According to Lee McIntyre, Research Fellow at the Center for Philosophy and History, Boston University, we are now living in a post-truth society. McIntyre believes that post-truth is an attempt to compel someone to believe in something whether evidence exists for it or not. One memorable example: Donald Trump claiming his inauguration crowd was larger than Obama’s crowd even though photographic evidence indicated otherwise.
What does YouTube’s COPPA Compliance mean in the broader discussion about digital privacy? What does all of this have to do with libraries? Also, find out more about the privacy resources provided by ALA.
Sexual education in public schools has long been a controversial topic. But state legislatures must take a closer look at comprehensive health education laws if educators are to address medically accurate information with students and stop spreading disinformation.
“In 2020, the census is going online. The idea is to help increase self-response, but as librarians we understand the special challenges this may create for some of our patrons.”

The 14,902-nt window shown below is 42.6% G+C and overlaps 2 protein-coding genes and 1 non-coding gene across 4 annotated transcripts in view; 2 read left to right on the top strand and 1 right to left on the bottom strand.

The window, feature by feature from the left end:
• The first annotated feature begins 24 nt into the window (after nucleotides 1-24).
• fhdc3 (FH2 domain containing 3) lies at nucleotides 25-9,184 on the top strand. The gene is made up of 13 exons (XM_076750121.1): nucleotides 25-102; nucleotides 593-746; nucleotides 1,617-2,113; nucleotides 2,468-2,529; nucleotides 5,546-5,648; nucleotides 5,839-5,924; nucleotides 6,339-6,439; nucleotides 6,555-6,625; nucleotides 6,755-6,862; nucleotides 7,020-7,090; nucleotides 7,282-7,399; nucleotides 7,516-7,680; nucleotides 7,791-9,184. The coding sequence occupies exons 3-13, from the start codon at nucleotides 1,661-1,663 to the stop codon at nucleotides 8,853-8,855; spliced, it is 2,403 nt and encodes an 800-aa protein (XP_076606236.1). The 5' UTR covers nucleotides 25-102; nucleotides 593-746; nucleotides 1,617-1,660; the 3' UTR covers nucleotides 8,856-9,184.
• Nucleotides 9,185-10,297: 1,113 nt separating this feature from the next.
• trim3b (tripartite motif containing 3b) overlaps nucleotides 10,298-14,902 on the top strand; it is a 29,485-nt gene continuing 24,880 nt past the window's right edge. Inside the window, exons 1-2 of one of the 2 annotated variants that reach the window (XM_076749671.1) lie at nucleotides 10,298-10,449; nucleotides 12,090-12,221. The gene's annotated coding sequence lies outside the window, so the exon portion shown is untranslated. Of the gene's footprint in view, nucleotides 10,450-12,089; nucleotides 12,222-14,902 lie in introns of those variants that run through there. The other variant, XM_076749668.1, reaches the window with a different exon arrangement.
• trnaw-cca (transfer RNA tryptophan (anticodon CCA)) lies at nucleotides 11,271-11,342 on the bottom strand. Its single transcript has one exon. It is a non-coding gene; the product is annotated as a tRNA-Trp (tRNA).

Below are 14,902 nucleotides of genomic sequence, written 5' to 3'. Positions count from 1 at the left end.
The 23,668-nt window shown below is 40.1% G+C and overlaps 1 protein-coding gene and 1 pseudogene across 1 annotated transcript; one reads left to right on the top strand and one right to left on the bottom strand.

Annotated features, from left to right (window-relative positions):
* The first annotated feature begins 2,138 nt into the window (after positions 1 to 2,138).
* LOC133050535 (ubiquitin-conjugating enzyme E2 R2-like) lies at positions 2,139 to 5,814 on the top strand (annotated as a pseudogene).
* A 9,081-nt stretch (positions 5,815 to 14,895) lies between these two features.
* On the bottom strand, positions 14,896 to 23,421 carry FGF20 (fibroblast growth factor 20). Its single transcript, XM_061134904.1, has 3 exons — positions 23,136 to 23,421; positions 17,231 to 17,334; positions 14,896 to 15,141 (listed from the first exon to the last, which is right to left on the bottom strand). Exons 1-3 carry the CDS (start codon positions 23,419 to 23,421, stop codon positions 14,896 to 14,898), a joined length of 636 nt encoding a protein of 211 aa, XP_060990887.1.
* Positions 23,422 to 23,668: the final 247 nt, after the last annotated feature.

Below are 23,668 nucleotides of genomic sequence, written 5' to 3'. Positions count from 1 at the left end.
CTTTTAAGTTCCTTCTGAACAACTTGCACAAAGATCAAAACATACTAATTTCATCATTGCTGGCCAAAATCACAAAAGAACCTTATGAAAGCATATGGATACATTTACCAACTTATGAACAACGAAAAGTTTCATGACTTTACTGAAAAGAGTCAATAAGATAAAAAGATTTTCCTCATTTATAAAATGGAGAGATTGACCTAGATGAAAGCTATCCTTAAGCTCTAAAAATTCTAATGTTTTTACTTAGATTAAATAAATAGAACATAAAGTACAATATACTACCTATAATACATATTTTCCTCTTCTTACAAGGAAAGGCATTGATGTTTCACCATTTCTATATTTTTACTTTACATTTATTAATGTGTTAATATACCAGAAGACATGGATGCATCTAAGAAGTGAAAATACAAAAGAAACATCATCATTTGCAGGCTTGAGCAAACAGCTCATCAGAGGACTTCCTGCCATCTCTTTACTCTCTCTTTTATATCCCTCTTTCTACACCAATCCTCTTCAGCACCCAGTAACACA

Intellectual Freedom Round Table (IFRT) invites you to get to meet its 2020 Executive Board Nominees. Learn more about the nominees, their favorite banned characters, what they enjoy most about being involved with Intellectual Freedom Round Table and which Intellectual Freedom they hope to champion this year.
ALA responds to Missouri legislation that proposes policies and procedures that threaten access to information;
ALA Appoints Tracie D. Hall as Executive Director
Despite being frequently challenged, Cormier continued to write these mature themes; he felt they were an important window for young adults to view the world beyond them.
…if bad actors or provocateurs can turn a peaceful protest into a violent altercation, and fix the blame on protest organizers, free speech now faces an impossible burden.
The #eBooksForAll initiative can be applied to other issues of access: eBooks in prison and accessibility.
In an environment where exposure to natural light is limited to sometimes a mere hour a day, the inward illumination that books are capable of providing should be something that is more accessible and available to inmates. But that is rarely the case for most prison libraries.